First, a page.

Working for Free – Good or Bad for your Photography business?

Today on the blog we have talented photographer and Ready Steady Pro Community Member, Joseph George talking about working for free and whether that’s a good thing, or a bad thing for your business. At some stage as photographers it seems we’re all asked to photograph something for free. Here’s what Joe thinks.

Originally featured over on Joe’s website

I’d been thinking about this for a while and it’s a debate that occurs in the photography world on whether, in trying to raise your portfolio and profile, working for free or offering some of your services for free is a good idea?

Portrait Portfolio - Joseph George Photography
Amy Brook – Modelling Portfolio

Certainly anyone who picks up a camera and gets the photography bug will soon be hassling friends and family for portrait shots and to practise and learn techniques that you can’t just do out there in the paid photography world and so you’ll generally start off by doing a lot of “free” stuff – but mainly for your own benefit and not for others.

There then comes that time when further down the photography road where you have made a significant investment in your time and equipment, are far more confident in your ability, that you can offer professional looking portrait sittings and shoots that anywhere else would be charged for. But wait, the people who still want you to shoot for them have always had the work for free, or their friends had it done for free and perhaps still expect it all done, for free. This can make you feel bad when you then can’t do it or quote them as you would any other potential client.

Joseph George Photography Charity Work
Cancer Campaign in Suffolk – “It’s all about you makeover”

I’ve been down the road, and still am in certain situations, of offering my services for “free” and hoping that in doing so the exposure and potential for referrals would always outweigh the initial “free” sitting offering.

In reality though it very rarely does and although that may sometimes be a reflection of the photographer I think it also mainly falls down to the expectation of “well he’s always done that for free for us and I don’t want to now pay for that”.

Managing that expectation is a tricky balancing act and from my experience my advice would be – do the “free” stuff to build your own portfolio and get your own experience, help other Photographers for free, be their assistant or their bag-man / woman but absorb all that experience you get for the benefit of yourself – look at local photography clubs where again “free” work can be used to your benefit and not just others,  look at national organisations such as the guild of photographers who have some amazing resources and people willing to offer their advice to you, check out pages such as “ready steady pro” which is full of excellent “free” advice and information.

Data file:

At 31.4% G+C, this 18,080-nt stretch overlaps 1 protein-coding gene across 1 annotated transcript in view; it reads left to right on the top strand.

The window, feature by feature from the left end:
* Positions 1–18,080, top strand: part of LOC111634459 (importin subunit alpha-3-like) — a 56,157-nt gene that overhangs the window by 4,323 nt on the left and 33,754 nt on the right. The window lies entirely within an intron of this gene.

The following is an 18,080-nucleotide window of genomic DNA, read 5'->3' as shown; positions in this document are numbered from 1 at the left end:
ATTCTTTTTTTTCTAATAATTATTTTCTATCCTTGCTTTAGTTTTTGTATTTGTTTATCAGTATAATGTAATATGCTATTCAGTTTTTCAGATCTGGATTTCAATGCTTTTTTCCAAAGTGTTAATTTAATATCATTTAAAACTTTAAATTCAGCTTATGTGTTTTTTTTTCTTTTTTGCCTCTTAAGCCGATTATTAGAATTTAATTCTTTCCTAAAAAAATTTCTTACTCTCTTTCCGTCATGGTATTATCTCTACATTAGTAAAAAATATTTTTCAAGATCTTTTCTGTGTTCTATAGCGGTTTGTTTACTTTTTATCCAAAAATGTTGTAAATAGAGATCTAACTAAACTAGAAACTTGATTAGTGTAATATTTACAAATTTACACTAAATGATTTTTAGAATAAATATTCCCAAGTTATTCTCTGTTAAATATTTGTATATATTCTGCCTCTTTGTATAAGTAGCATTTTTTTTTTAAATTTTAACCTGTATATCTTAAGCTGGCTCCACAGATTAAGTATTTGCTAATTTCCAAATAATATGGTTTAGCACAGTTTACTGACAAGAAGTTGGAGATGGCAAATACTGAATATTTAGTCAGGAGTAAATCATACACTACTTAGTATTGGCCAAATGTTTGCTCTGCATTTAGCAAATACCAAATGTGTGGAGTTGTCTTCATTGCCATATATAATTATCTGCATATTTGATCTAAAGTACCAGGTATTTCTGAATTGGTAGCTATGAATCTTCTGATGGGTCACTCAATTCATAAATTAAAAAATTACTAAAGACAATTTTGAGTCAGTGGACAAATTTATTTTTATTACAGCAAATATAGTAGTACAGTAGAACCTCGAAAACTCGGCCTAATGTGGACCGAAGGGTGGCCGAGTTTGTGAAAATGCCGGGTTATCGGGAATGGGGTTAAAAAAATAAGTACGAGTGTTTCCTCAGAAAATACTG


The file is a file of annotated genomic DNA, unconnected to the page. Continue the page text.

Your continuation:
But don’t, and I must stress DON’T expect to gain any big bucks or massive thanks by offering “free” work. Don’t just sit back and wait for the referrals to come in, it won’t happen. Don’t expect any favours from anyone, remember –  you have offered your service for free and perhaps they never asked for it in the first place!!

Joseph George Photography Studio Portfolio
Studio Portrait Portfolio Session – Ipswich, Suffolk

But also don’t devalue yourself and your work by doing everything for “free” in the hope that someone will put a good word in for you somewhere down the line and it will possibly lead to a paid commission – you have to chase the business yourself and charge a fair but competitive rate for your service – if that rate is too much for some people then ask yourself – are they the type of client I would want to work with anyway?

Be warned that it’s a very delicate balancing act and from experience my advice would be – do the “free” stuff to build your own portfolio and get your own experience but when doing bits and pieces for free,  make sure that you adjust your mindset accordingly so that you are not expecting anything back in return, you have to expect zilch. You have offered a “free service” and that’s just what you have to deliver.

I certainly used to anticipate that a good word here and there after some “free” work would lead onto bigger and better paid things, just be careful as it rarely does and you don’t want to be stuck as “that photographer who does most work for free” – it can be difficult and disappointing to then shake that label.

Does this sound like a rant against doing free stuff and that I’m advising never to do so? No – I hope not, because I continue to do some work for free and support organisations such as cancer campaign in Suffolk  and the Citizens Advice Service with promotional material they can use as I’d struggle to support them with a regular monetary commitment. It’s just about getting the balance and expectation right to start with and if you’re trying to turn your photography from a passion into a business then you have to think seriously about your charging structure and how that will work for you.

Good luck! Joe

Black and White Suffolk Landscapes
Alton Water – Suffolk Landscape Photography

About Joe

“Joseph George Photography is a professional Wedding, Portrait and Events Photography business located in Ipswich, Suffolk and providing services throughout the East Anglian region. With over 10 years of digital photography experience – our local photography work includes not only private wedding shoots but also work with John Lewis, Work featured in Suffolk and Norfolk Life Magazine, Work for Cancer Campaign in Suffolk, Work for Ipswich Town Football club and work featured in the National Press”

Be sure to check out Joe online in all the usual places:

Twitter: @JGeorgePhoto
Facebook: josephgeorgephotography


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